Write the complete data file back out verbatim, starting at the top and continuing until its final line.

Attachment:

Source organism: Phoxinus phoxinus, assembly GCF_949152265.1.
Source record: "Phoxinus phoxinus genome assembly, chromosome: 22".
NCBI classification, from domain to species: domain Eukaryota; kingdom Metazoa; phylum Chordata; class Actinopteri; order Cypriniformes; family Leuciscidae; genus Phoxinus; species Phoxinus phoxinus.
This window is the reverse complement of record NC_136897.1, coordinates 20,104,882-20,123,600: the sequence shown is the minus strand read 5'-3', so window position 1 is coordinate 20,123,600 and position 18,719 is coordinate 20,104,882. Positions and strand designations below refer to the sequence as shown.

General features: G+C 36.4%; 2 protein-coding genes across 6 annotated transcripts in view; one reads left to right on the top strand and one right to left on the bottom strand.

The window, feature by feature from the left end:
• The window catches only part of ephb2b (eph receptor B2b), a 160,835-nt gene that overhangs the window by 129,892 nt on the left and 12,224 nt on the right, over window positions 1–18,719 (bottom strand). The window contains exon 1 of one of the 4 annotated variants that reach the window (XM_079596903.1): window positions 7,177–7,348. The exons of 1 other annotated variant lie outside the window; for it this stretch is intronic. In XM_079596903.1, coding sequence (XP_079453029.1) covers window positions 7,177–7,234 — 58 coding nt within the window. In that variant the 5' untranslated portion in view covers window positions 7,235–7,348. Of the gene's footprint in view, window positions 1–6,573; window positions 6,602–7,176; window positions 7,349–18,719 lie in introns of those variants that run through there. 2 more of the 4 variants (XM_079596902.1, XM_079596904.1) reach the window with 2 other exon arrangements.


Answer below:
Source organism: Phoxinus phoxinus, assembly GCF_949152265.1.
Source record: "Phoxinus phoxinus genome assembly, chromosome: 22".
NCBI classification, from domain to species: domain Eukaryota; kingdom Metazoa; phylum Chordata; class Actinopteri; order Cypriniformes; family Leuciscidae; genus Phoxinus; species Phoxinus phoxinus.
This window is the reverse complement of record NC_136897.1, coordinates 20,104,882-20,123,600: the sequence shown is the minus strand read 5'-3', so window position 1 is coordinate 20,123,600 and position 18,719 is coordinate 20,104,882. Positions and strand designations below refer to the sequence as shown.

General features: G+C 36.4%; 2 protein-coding genes across 6 annotated transcripts in view; one reads left to right on the top strand and one right to left on the bottom strand.

The window, feature by feature from the left end:
• The window catches only part of ephb2b (eph receptor B2b), a 160,835-nt gene that overhangs the window by 129,892 nt on the left and 12,224 nt on the right, over window positions 1–18,719 (bottom strand). The window contains exon 1 of one of the 4 annotated variants that reach the window (XM_079596903.1): window positions 7,177–7,348. The exons of 1 other annotated variant lie outside the window; for it this stretch is intronic. In XM_079596903.1, coding sequence (XP_079453029.1) covers window positions 7,177–7,234 — 58 coding nt within the window. In that variant the 5' untranslated portion in view covers window positions 7,235–7,348. Of the gene's footprint in view, window positions 1–6,573; window positions 6,602–7,176; window positions 7,349–18,719 lie in introns of those variants that run through there. 2 more of the 4 variants (XM_079596902.1, XM_079596904.1) reach the window with 2 other exon arrangements.